Gavin Newsom is about to trade offices, leaving San Francisco City Hall for his new gig with the state. But the soon-to-be-former mayor still has aspirations for the city that played midwife to his political career. Specifically, Newsom is still promoting San Francisco as the site for an innovative wave-power project.

In an interview published today in the San Francisco Chronicle, Newsom acknowledges that his initial vision to harness the ocean tides for electrical power had problems. An independent study concluded that the scheme would produce power that was as much as six times more expensive than conventionally generated power. That report begins and ends with an ironic quotation from Adolph Sutro, the developer of the storied baths on the ocean front above San Francisco’s Cliff House: “The possibilities of utilizing the forces of the sea’s waves will soon be manifest.”

Newsom tells the Chron that false starts aside, his enthusiasm for a sea power is undimmed:

“We will get the ocean power project done,” Newsom said during a recent interview overlooking the Pacific Ocean. “You guys have had fun at my expense – which I get. That’s why I’ll have the final word as the lieutenant governor on that.”

Newsom was criticized as naive and stubborn for insisting in 2008 that the city should submerge giant turbines in bay waters near the Golden Gate Bridge to generate power despite a study saying it was financially infeasible.

“I’m committed to it and am going to fight for it,” Newsom said then. “I don’t care about the arguments against it. I care about the arguments for it.”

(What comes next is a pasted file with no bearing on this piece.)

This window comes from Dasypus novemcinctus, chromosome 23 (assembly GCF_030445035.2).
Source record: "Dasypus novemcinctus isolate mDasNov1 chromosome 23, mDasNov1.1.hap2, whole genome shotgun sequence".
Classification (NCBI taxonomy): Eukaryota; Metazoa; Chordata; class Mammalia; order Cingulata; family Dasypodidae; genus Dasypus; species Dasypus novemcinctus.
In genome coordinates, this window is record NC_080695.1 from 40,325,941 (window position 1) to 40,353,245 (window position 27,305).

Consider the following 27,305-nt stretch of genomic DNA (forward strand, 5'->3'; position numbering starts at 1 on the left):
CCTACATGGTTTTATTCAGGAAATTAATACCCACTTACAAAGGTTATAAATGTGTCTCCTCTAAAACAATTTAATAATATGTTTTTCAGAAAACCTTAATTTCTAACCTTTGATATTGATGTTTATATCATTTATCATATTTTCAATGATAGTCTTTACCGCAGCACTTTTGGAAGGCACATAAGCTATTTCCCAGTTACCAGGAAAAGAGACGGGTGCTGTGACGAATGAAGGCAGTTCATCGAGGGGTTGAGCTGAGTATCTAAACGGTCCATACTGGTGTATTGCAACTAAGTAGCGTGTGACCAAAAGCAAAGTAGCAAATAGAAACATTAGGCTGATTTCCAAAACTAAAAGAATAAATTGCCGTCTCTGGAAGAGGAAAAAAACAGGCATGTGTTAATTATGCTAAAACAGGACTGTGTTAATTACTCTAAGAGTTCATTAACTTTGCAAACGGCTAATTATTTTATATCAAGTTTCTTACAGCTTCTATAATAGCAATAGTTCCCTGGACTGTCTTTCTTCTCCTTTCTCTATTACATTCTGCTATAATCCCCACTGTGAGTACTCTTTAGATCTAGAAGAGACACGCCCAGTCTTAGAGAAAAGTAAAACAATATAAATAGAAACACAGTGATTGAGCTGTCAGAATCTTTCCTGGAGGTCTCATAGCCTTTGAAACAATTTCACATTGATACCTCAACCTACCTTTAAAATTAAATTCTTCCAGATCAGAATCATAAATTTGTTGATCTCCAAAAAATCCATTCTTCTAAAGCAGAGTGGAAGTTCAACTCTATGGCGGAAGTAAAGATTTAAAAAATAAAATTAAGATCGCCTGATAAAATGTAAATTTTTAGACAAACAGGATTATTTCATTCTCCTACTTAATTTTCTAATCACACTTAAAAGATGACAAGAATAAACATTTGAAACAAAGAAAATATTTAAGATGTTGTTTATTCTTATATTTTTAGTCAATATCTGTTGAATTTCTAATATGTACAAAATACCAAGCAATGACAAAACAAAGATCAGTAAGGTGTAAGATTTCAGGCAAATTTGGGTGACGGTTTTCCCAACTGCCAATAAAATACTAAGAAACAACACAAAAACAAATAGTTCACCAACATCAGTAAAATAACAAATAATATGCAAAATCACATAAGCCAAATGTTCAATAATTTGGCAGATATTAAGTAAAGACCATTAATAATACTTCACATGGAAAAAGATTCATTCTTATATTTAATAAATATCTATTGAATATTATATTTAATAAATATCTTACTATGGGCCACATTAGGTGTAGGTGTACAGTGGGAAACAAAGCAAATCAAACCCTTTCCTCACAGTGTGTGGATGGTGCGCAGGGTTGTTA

There’s some chance that Newsom will get a chance to help the city build such a project in his new job, lieutenant governor. California’s No. 2 elected official sits on the State Lands Commission and Ocean Protection Council—positions that could help deliver needed state approvals for offshore development.

(The Bay Citizen weighs in on the mayor’s ocean power scheme today, too: Mayor Newsom Breaks Pledge to Bring Wave Power to San Francisco.)

Author

Dan Brekke

Dan Brekke is a blogger, reporter and editor for KQED News, responsible for online breaking news coverage of topics ranging from California water issues to the Bay Area's transportation challenges. In a newsroom career that began in Chicago in 1972, Dan has worked as a city and foreign/national editor for The San Francisco Examiner, editor at Wired News, deputy editor at Wired magazine, managing editor at TechTV as well as for several Web startups.

Since joining KQED in 2007, Dan has reported, edited and produced both radio and online features and breaking news pieces. He has shared in two Society of Professional Journalists Norcal Excellence in Journalism awards — for his 2012 reporting on a KQED Science series on water and power in California, and in 2014, for KQED's comprehensive reporting on the south Napa earthquake.

In addition to his 44 years of on-the-job education, Dan is a lifelong student of history and is still pursuing an undergraduate degree.

Email Dan at: dbrekke@kqed.org

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